In May 2016, Dessoff welcomed its ninth music director, Malcolm J. Merriweather. He has brought a fresh perspective to Dessoff by programming contemporary and newly commissioned works, including the music of African-American composers and other people of color. In doing so, he has reimagined Dessoff’s mission, focusing not only on performing rarely–heard choral music but contemporary works which help contribute to a better understanding of New York’s many cultures.
Highlights from Merriweather’s first year include Mozart's Requiem along with David Hurd's In Honor of Martin with a new orchestration commissioned by Dessoff, and Steven Stucky's Take Him, Earth and Whispers performed at Alice Tully Hall, Lincoln Center. David Lang’s The Little Match Girl Passion, and the Freedom Concert, expanding on Coretta Scott King’s original concept with Ralph Vaughan Williams’ Dona nobis pacem, were featured in the 2017-18 season.
Under the innovative leadership of Christopher Shepard (music director from 2010 to 2016) Dessoff organized a series of themed music festivals led by choral concerts featuring the Dessoff Choirs and surrounded by events such as lectures, meet-the-artist opportunities, instrumental concerts, and community participation sing-ins.
James Bagwell, music director from 2005 to 2010, presented several programs of music by living composers, including the New York premiere of Transcendental Sonnets by Kyle Gann and the world premiere of Talk, written for The Dessoff Choirs by Harold Farberman. In November 2009, Dessoff released a second CD, Glories on Glories, a live recording of American song ranging from Billings to Ives.
With Kent Tritle, music director from 1996 to 2004, Dessoff’s 1999 recording of four American contemporary works, Reflections, exemplified the group’s mission. Paul Moravec’s Songs of Love and War was premiered by Dessoff that season and recorded alongside Robert Convery’s chamber work To the One of Fictive Music, Ned Rorem’s From an Unknown Past, and a re-orchestrated Fern Hill by John Corigliano. This CD earned the group the 1999 ASCAP/Chorus America Award for Adventurous Programming. He followed Amy Kaiser, who in her twelve years with the chorus (1983-1995) guided Dessoff's repertoire with the commissioning and premiering of new choral works and the discovery of music, especially from non-Western traditions, that had not yet become part of the canon of choral singing.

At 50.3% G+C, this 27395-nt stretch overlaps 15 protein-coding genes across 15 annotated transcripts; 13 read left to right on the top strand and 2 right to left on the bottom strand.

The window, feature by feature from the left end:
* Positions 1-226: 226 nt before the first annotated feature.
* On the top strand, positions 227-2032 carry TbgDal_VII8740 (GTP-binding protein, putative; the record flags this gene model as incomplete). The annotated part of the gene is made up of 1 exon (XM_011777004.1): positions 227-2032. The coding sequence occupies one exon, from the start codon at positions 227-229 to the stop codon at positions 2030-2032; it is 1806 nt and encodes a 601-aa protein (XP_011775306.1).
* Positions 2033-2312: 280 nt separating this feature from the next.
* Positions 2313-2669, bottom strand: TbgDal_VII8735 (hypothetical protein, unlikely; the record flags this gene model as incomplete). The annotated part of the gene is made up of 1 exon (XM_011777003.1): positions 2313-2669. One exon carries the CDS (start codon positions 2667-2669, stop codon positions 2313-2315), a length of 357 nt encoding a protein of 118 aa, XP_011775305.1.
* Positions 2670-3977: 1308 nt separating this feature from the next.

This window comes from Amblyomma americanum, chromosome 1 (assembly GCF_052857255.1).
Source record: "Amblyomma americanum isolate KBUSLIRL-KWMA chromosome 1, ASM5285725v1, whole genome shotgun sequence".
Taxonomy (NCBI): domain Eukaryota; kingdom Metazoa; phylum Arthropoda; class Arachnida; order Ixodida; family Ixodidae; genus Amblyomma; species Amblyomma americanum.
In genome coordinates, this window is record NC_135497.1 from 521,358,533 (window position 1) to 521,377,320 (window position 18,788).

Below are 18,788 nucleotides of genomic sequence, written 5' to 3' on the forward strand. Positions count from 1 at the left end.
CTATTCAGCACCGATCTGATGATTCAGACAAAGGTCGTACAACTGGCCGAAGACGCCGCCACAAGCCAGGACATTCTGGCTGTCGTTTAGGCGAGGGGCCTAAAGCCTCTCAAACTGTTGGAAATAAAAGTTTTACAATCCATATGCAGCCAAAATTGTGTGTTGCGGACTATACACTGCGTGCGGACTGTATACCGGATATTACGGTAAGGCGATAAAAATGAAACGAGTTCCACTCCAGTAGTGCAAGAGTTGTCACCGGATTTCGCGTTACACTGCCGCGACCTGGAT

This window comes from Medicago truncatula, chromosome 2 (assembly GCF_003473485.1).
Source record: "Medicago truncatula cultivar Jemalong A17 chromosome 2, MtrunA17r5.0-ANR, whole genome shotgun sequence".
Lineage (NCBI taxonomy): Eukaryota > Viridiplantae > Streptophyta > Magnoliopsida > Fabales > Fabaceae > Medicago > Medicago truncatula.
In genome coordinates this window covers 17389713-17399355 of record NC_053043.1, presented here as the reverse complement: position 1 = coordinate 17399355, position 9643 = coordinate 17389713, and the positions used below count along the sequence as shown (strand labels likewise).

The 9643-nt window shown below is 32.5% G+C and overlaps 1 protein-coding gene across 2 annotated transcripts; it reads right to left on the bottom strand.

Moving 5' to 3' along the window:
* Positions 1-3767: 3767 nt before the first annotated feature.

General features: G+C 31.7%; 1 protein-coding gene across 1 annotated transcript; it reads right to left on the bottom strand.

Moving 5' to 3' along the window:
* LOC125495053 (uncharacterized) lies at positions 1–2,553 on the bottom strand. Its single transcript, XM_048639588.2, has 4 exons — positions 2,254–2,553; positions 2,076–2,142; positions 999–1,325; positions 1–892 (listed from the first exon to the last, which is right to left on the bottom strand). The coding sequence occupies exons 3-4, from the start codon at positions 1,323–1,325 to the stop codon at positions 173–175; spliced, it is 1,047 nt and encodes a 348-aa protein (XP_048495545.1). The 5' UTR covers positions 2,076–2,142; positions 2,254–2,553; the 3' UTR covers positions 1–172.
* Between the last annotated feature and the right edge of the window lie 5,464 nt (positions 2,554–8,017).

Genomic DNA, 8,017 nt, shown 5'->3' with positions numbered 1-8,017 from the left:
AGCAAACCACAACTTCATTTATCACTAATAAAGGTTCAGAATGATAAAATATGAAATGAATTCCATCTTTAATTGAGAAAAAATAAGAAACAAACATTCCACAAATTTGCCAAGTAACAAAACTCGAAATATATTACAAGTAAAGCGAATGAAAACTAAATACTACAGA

Margarete Dessoff, founder and music director of The Dessoff Choirs from 1924 to 1936, arrived in New York City for a visit shortly after the First World War, from Frankfurt Germany where she had lived with her father, Otto Dessoff, a composer and conductor of the Frankfurt Opera. Fortunately for American lovers of fine music, Madame Dessoff remained in New York instead of returning to Europe. Her American reputation was established through her Madrigal Chorus of the Institute of Musical Art when she and Angela Diller (of the Diller-Quaile School of Music) formed the Adesdi chorus of women’s voices in 1924, named from parts of each founder’s name.
In October 1929, she formed the A Cappella Singers of New York, a mixed chorus, which began rehearsing in the evenings (the Adesdi women rehearsed during the day). The Dessoff Chorus, therefore, referred to two separate groups, constituting what is now known as The Dessoff Choirs, Inc. Today, the plural name connotes the several groups that perform regularly: a core ensemble of around 60; the larger Dessoff Symphonic Choir for orchestra engagements; and the Dessoff Chamber Choir for more intimate works and venues.
While it may be inconceivable to music lovers of today that there could be anything avant garde about the music of Machaut, Lassus, Josquin des Prez, Victoria, Schütz, and Monteverdi, the music of these giants was virtually unknown in the 1930s, not only to the amateur musician but to the professional. Nevertheless, Madame Dessoff was conducting concerts of music by these early composers during that time.
Paul Boepple, conductor of The Dessoff Choirs from 1932 to 1968, continued the work Madame Dessoff began by editing and publishing a collection of Renaissance pieces, still little known, of Palestrina, Dufay, and Josquin des Pres, to name a few of the composers Dessoff helped introduce to Americans. The publication of 48 editions in the Dessoff Choir Series and the release of 13 records grew Dessoff’s reputation throughout the country. Under Maestro Boepple, Dessoff also premiered works by Arthur Honegger, Frank Martin, and George Perle. Following Boepple's retirement, Thomas Sokol led the Choirs for five years. He was succeeded by Michael Hammond, who led Dessoff in memorable performances of works by 20th-century composers including Schoenberg and Stravinsky, plus the world premiere of George Perle’s Songs of Praise and Lamentation. At the same time he maintained Dessoff’s tradition of giving stirring performances of earlier music.
MUSIC DIRECTORS OF THE DESSOFF CHOIRS
2016 – present: Malcolm J. Merriweather
2010 – 2016: Christopher Shepard
2005 – 2010: James Bagwell
1996 – 2004: Kent Tritle
1983 – 1995: Amy Kaiser
1973 – 1983: Michael Hammond
1968 – 1972: Thomas Sokol
1936 – 1968: Paul Boepple
1924 – 1936: Margarete Dessoff